Who is Haman? Haman is from the tribe of Amalek, which attacked the Jewish people at their weakest point when they were leaving Egypt. The Oral Torah teaches that the spiritual power of Amalek is doubt and cynicism. Amalek is the force that cools down the fire of a persons inspiration and idealism and causes them to give up their dreams. That laughs at and mocks at people who want to do good in the world. Amalek says that there is no point in being a good person, that nothing is going to change, everything is a joke, and doesn’t matter if you live or die. That truth is non-existent and its all made up in the mind of human beings. That there is nothing transcendent, nothing really “True,” and that human beings are not much more then selfish ego gratification machines. Rebbe Nachman of Breslov, a Jewish mystic and spiritual leader from the 18h century, teaches that Amalek draws its strength from the venom of the Nachash, the primordial snake, that lied to Adam and Eve in the Garden of Eden and caused them to fall into a state where good and evil became mixed.
The practical reality of Amalek is expressed as a nihlistic spiritual malaise in which people feel depressed, as if their lives are empty and there is no reason to get out of bed in the morning. The cynicism, apathy, depression, despair and feelings of worthlessness associated with Amalek can be fatal, especially among young people. According to the 2010 National Center for Health Statistics: Suicide is the fourth leading cause of death among those 5-14 years old and the third leading cause of death among those 15-24. Viktor Frankel, a Jewish Holocaust survivor and author of “Man’s Search For Meaning,” said, “ever more today people have the means to live but no meaning to live for.”
Rebbe Nachman of Breslov also teaches that the cure for this venomous poison is the joy that comes through finding the nekudot tovot, the “sparks of goodness” hidden in the darkness. The Hebrew word for Jew is Yehudi, which comes from the Hebrew term “to give thanks” — to be grateful. Haman wanted to wipe out Mordechai the Yehudi because he would not bow down to him, because Mordechai refused to give up his dreams and “bow to the haters.” Mordechai and Esther, on a deeper level, are associated with faith, for which the Hebrew word is emunah. Emunah does not mean a blind adherence to a fixed dogma, but trusting in a Truth that is deeper and higher than oneself. Out of that faith comes a joy that is not dependent on ego gratification, on external circumstances going one’s way, but is rooted in going beyond the ego and being of service to the Infinite.
The Torah teaches that if you look in the Book of Esther, God’s name is not mentioned even once. Almost until the end of the story it appears as if the Jewish people are going to be destroyed and God is absent. So to, for many people in our times, it seems as if God is absent from our world, the forces of fear, ignorance and chaos are leading us toward destruction, that there is nothing we can do about it and that we might as well give up. A big part of emunah is the inner knowing that says, “I matter, life matters, and what I do matters.” Mordechai and Esther didn’t know if they were going to succeed, but because they had emunah they took action, and according to the Oral Torah, their intention created an opening for hidden Divine intervention, coincidences that were more than coincidences, through which they were enabled to save the Jewish people.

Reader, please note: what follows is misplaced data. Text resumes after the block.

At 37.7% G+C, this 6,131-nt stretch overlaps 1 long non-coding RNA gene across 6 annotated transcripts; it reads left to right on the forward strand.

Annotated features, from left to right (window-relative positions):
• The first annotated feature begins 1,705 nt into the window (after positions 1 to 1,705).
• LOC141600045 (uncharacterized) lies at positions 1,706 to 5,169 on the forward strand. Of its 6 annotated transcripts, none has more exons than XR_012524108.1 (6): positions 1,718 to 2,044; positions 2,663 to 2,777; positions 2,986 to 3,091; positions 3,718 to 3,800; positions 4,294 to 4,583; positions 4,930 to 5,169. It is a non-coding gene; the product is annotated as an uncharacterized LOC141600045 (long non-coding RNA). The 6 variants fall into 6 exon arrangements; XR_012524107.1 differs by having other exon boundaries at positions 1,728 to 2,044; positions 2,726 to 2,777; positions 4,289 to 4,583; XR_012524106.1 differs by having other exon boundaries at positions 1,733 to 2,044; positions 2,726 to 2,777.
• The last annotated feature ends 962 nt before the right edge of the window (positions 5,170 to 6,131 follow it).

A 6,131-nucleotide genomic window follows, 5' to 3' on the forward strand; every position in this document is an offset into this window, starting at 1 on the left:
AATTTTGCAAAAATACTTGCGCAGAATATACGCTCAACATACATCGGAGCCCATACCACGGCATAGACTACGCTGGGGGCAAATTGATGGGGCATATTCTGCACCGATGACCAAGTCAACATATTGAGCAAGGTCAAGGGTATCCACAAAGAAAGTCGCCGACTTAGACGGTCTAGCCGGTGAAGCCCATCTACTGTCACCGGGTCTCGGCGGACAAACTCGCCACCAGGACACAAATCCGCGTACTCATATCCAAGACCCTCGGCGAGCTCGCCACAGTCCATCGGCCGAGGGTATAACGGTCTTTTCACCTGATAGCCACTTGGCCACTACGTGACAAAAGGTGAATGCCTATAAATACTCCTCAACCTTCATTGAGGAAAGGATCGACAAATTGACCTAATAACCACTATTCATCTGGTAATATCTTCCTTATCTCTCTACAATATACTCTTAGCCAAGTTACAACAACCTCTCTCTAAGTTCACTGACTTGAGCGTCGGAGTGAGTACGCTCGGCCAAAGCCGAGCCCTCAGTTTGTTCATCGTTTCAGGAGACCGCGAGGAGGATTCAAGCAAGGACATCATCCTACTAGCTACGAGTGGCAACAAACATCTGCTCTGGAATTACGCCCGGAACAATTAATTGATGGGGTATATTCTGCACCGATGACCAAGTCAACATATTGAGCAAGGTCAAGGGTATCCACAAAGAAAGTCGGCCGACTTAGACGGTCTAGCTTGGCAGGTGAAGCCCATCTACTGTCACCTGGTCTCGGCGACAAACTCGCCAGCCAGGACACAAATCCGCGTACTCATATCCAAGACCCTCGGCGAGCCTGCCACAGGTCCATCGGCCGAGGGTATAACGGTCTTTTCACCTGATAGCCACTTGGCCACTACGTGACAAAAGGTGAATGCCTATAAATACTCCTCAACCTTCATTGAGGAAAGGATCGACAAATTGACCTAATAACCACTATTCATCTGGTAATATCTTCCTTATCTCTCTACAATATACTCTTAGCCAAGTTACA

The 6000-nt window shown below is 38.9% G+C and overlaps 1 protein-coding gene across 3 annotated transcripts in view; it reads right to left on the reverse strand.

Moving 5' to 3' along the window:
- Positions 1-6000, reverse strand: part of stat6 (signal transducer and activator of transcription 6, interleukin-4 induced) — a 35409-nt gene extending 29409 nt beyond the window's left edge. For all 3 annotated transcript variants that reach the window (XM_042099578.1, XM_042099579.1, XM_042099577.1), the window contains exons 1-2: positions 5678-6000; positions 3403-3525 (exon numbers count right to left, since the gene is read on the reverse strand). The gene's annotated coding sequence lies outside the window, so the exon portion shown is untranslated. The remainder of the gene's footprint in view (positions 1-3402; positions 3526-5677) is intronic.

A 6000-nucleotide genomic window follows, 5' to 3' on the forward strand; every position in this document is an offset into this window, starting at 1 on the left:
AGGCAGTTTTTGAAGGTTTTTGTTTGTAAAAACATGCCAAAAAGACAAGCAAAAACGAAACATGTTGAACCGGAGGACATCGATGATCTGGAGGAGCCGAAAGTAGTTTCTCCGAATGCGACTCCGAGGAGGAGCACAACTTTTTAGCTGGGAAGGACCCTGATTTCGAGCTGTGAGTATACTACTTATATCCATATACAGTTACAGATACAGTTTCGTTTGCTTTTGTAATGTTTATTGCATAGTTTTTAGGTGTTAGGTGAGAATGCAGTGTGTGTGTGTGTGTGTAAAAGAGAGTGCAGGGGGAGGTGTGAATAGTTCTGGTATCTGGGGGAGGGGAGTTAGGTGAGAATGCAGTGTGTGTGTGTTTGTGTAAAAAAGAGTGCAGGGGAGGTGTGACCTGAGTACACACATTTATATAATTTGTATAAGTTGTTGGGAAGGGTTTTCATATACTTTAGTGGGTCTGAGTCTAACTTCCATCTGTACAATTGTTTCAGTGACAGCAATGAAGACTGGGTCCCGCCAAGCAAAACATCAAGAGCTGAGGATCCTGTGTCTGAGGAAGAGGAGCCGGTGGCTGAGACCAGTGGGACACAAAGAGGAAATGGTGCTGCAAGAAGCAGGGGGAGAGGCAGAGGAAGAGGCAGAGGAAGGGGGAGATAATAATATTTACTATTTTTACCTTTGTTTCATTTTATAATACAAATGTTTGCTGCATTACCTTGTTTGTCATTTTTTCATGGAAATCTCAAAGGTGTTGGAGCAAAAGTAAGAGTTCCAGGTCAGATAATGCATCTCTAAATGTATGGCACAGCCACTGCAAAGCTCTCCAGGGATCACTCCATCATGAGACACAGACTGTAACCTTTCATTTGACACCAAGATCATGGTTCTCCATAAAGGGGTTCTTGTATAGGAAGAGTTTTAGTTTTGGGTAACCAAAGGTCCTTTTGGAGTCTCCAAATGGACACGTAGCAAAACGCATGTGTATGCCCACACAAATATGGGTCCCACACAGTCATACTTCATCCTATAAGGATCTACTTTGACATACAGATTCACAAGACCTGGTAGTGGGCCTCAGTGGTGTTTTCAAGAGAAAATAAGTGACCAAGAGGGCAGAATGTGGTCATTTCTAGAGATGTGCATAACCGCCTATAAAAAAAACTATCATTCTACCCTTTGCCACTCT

There is a method of interpreting the words of Torah based on breaking down each letter into its numerical equivalent. It’s called Gematria. Rabbi Alexander Zusslin HaCohen, a German Rabbi from the 14th century, taught that when we examine the passage in the Talmud that says a person is supposed to get so intoxicated that he doesn’t know the difference between “Blessed is Haman” and “Cursed in Mordechai,” the phrase “Blessed is Mordechai” is equal to 502 and that “Cursed is Haman” is also equal to 502. We can learn from this a hint: that underneath the surface, beneath the duality of seeming opposites, of the mask of separation, Everything is One.
Purim is a radical embrace of the uncontrollable nature of life, celebrating the concealment of God through wearing masks, and the confusion of life through intoxication, and yet with faith in the Divine we go through chaos and transcend into something higher, into a place of Oneness. May Hashem bless us that when are weak and feel as if everything is falling apart, that we never give up, and that we have emunah, faith that its not the end of the world, that God is just winking at us through a mask, and to keep going.